Bellator’s Travis Wiuff Ready For Tim Carpenter: “I Was Fighting Black Belts Before It Was Cool To Be a MMA Fighter.”
By Kelsey Mowatt
For the last three years, Travis Wiuff has been doing his part to reassert his presence in the MMA world, and along the way, the 80 plus fight veteran has been warning critics and opponents that he’s back on track. In particular, Wiuff has credited a return to his wrestling and a new outlook on fighting, as driving forces behind his resurgence.
Then, last month, Wiuff gave fans further reasons to re-examine his career by stopping Chris Davis in the first round of Bellator’s light-heavyweight quarterfinals. In addition, the win served as a reminder that Wiuff’s path to victory doesn’t necessarily have to come through a double leg takedown.
“Absolutely, especially at light-heavyweight; I’m so much bigger and stronger than these guys,” said the former heavyweight, while discussing the importance of scoring a stoppage win. “I think they forget that I’ve got power behind my punches; I always have, but it’s been against heavyweights, because that’s where I fought for most of my career.”
Of course, as Wiuff mentioned, another key reason for the Minnesota fighter’s more recent success was the decision to move down and compete in the 205 pound division.
“I still consider myself a heavyweight; I’m just cutting a ton of weight to get down to light-heavyweight,” said Wiuff, who made his Bellator debut against light-heavyweight champ Christian M’Pumbu last October and won the non-title affair by unanimous decision. “I still have the power of a heavyweight but I’m fighting guys when I step in the cage that are 30 to 40 pounds lighter than me.”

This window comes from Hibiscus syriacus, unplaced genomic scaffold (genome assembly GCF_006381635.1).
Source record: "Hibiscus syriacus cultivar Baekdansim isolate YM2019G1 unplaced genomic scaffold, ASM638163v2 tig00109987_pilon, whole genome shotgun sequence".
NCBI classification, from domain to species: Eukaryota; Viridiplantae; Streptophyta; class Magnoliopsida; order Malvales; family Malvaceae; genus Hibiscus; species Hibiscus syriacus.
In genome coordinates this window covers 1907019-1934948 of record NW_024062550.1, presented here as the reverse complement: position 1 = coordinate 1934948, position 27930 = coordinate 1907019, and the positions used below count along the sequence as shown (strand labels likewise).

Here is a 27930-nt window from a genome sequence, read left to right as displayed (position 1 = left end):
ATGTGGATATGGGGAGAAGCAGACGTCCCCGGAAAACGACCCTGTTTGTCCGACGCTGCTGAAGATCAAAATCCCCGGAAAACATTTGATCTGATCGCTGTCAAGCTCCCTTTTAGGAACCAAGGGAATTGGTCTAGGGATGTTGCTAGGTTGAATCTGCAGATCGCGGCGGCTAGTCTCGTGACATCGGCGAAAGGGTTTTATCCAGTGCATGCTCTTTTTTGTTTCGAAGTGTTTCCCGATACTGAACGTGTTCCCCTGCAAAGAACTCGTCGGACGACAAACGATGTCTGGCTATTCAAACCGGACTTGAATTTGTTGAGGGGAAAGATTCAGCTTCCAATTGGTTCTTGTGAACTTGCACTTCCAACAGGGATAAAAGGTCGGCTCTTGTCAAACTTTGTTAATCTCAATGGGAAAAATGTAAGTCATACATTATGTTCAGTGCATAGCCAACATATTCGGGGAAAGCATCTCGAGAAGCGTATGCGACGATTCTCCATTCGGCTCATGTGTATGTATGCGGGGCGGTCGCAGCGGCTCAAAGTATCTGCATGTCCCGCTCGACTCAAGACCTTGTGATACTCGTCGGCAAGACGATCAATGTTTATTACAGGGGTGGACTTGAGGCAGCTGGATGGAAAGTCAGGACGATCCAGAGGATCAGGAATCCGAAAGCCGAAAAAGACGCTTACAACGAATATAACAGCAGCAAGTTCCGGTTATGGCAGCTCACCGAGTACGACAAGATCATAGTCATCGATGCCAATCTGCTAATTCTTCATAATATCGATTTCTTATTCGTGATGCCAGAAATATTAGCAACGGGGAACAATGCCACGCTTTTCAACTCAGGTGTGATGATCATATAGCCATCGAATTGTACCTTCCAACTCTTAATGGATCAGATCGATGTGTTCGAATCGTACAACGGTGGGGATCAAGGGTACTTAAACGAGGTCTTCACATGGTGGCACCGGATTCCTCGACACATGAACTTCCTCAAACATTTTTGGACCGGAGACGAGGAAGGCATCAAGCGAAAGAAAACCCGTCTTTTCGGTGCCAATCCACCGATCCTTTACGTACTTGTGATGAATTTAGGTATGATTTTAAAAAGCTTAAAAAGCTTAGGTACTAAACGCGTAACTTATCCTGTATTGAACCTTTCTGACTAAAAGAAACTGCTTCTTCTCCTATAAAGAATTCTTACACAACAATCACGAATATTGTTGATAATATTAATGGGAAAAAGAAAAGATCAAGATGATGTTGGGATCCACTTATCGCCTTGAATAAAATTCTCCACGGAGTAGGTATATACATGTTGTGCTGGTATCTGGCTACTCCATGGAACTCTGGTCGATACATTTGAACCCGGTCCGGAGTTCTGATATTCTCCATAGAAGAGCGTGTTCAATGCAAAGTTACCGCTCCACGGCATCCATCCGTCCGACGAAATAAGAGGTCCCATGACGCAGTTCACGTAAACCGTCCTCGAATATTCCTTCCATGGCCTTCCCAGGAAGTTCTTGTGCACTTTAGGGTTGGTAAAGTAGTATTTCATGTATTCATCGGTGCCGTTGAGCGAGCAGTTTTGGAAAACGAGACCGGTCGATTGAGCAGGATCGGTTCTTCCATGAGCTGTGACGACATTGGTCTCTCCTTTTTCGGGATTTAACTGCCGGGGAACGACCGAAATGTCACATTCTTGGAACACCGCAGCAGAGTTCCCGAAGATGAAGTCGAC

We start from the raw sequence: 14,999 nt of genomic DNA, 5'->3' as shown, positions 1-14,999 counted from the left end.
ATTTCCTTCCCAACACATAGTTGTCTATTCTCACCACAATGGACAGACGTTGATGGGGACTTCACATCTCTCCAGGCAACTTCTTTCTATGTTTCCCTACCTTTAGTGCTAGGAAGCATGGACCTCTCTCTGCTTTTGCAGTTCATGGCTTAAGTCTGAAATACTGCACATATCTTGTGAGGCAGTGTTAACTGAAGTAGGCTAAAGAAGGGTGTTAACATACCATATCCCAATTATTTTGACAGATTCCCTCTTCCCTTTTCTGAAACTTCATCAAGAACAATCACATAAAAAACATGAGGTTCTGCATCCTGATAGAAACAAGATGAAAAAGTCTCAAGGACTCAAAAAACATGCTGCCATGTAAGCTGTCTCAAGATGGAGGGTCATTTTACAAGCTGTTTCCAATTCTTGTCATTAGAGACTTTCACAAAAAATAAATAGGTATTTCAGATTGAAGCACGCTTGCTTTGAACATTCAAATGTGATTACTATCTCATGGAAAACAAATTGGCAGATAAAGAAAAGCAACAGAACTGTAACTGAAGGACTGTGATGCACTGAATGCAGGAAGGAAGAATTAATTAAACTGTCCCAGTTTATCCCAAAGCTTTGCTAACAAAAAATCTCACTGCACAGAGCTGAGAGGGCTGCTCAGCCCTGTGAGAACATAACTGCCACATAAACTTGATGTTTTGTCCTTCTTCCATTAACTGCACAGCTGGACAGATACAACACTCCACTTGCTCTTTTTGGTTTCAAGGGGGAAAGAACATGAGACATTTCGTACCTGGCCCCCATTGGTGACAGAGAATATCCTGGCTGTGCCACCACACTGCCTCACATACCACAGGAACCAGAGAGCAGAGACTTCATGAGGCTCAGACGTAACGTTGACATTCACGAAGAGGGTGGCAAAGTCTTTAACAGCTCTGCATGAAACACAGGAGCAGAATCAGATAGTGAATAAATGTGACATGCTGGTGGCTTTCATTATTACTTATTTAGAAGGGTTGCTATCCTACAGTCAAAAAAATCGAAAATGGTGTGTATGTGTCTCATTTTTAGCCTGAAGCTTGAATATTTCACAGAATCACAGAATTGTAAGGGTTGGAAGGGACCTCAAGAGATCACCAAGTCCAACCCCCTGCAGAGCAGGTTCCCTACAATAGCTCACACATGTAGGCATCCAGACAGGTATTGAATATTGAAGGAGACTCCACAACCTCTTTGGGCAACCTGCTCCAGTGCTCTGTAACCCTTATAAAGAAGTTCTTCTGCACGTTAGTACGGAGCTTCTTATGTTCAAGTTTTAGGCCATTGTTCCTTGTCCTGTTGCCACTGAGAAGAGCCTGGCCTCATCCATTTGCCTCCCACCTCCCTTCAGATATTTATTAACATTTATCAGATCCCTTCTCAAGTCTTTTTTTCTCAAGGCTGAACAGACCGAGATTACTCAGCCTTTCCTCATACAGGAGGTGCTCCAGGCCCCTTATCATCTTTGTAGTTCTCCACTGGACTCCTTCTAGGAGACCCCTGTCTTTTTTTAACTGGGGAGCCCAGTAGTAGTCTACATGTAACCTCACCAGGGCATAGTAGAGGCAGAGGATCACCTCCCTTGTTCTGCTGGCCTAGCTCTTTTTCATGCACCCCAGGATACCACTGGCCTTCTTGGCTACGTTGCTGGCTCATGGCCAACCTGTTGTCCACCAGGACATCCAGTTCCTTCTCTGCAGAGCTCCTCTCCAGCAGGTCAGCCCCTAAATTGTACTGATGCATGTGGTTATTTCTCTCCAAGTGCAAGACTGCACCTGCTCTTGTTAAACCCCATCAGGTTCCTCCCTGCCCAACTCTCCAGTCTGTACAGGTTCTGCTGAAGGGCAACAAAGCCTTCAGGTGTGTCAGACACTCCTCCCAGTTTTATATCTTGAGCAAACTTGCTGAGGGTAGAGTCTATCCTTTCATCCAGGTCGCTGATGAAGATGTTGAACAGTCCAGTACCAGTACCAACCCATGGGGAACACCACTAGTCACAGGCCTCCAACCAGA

Wiuff demonstrated that strength by dropping Davis with a short right hand as he had him pinned along the cage.
“I didn’t realize until I watched it; it was just a short quick shot and those are the punches that hurt you,” Wiuff told Full Contact Fighter. “The ones you see coming aren’t the ones that hurt you it’s the ones you don’t see coming…when he dropped I knew I had hit with something, he wasn’t pulling guard because his legs went out from him so quick. When he wasn’t responding on the ground I figured I must have caught him pretty well.”
While a scoring a stoppage win is key anytime it happens, it’s especially valuable in a tourney format which entails fighting approximately every four weeks.
“Finishing an opponent and staying healthy for the next round is just as important as winning the fight,” said Wiuff. “You don’t want to go through a fifteen minute war, banged up with injuries, because a month later you’re going to be fighting again…I came out of it with no injuries; got right back to it.”
Up next, Wiuff (67-14) will hope to advance one step closer to a title fight with M’Pumbu, when he takes on Tim Carpenter (9-1) this Friday in Tampa, Florida.
“I don’t watch a lot of video but I watched a little bit just to get an idea,” said Wiuff about his semifinal opponent. “His ground game looks good. I guess he’s a black belt which doesn’t mean a lot to me, but I respect him as a fighter. He’s obviously pretty talented. He’s a tough guy. He presents some different challenges that my last opponent didn’t.”
Carpenter has won back-to-backs bouts since he was stopped by M’Pumbu last April, and most recently, the accomplished grappler tapped out Beau Tribolet with an armbar to advance to the semis.
“I’m concerned with one belt and that belt says Bellator on it,” Wiuff furthered. “It’s gold and it’s not black. I’ve been fighting black belts for years; I was fighting black belts before it was cool to be a MMA fighter. I think have 80 something pro fights and I’ve been caught I think three times, so I can’t say it doesn’t happen but it rarely happens.”
“I’ve been training for eight years under someone (Mario Roberto) who’s been a Brazilian Jiu Jitsu black belt for 15 years,” Wiuff added, who himself is BJJ brown belt. “The majority of our training together is submission defense. So I’m definitely not afraid of going to the ground.”